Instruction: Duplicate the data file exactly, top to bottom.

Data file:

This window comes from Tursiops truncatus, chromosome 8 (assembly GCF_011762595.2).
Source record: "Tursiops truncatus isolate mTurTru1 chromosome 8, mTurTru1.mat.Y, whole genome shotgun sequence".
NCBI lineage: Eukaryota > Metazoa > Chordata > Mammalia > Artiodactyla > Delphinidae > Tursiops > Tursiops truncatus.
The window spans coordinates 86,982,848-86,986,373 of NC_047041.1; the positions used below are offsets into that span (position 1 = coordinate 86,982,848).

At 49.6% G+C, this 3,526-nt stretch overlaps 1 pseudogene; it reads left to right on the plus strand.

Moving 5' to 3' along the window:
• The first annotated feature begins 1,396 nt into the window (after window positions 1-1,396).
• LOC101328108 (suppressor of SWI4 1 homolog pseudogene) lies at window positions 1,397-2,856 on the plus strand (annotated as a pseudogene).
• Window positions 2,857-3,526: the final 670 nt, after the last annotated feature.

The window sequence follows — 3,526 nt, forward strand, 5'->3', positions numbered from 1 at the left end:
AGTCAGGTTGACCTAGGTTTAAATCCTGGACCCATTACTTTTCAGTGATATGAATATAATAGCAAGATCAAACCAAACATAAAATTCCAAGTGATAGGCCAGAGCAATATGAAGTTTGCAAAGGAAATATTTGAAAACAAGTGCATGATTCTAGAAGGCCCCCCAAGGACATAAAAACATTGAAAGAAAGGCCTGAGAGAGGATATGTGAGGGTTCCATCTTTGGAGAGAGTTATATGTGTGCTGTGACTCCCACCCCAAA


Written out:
This window comes from Tursiops truncatus, chromosome 8 (assembly GCF_011762595.2).
Source record: "Tursiops truncatus isolate mTurTru1 chromosome 8, mTurTru1.mat.Y, whole genome shotgun sequence".
NCBI lineage: Eukaryota > Metazoa > Chordata > Mammalia > Artiodactyla > Delphinidae > Tursiops > Tursiops truncatus.
The window spans coordinates 86,982,848-86,986,373 of NC_047041.1; the positions used below are offsets into that span (position 1 = coordinate 86,982,848).

At 49.6% G+C, this 3,526-nt stretch overlaps 1 pseudogene; it reads left to right on the plus strand.

Moving 5' to 3' along the window:
• The first annotated feature begins 1,396 nt into the window (after window positions 1-1,396).
• LOC101328108 (suppressor of SWI4 1 homolog pseudogene) lies at window positions 1,397-2,856 on the plus strand (annotated as a pseudogene).
• Window positions 2,857-3,526: the final 670 nt, after the last annotated feature.

The window sequence follows — 3,526 nt, forward strand, 5'->3', positions numbered from 1 at the left end:
AGTCAGGTTGACCTAGGTTTAAATCCTGGACCCATTACTTTTCAGTGATATGAATATAATAGCAAGATCAAACCAAACATAAAATTCCAAGTGATAGGCCAGAGCAATATGAAGTTTGCAAAGGAAATATTTGAAAACAAGTGCATGATTCTAGAAGGCCCCCCAAGGACATAAAAACATTGAAAGAAAGGCCTGAGAGAGGATATGTGAGGGTTCCATCTTTGGAGAGAGTTATATGTGTGCTGTGACTCCCACCCCAAA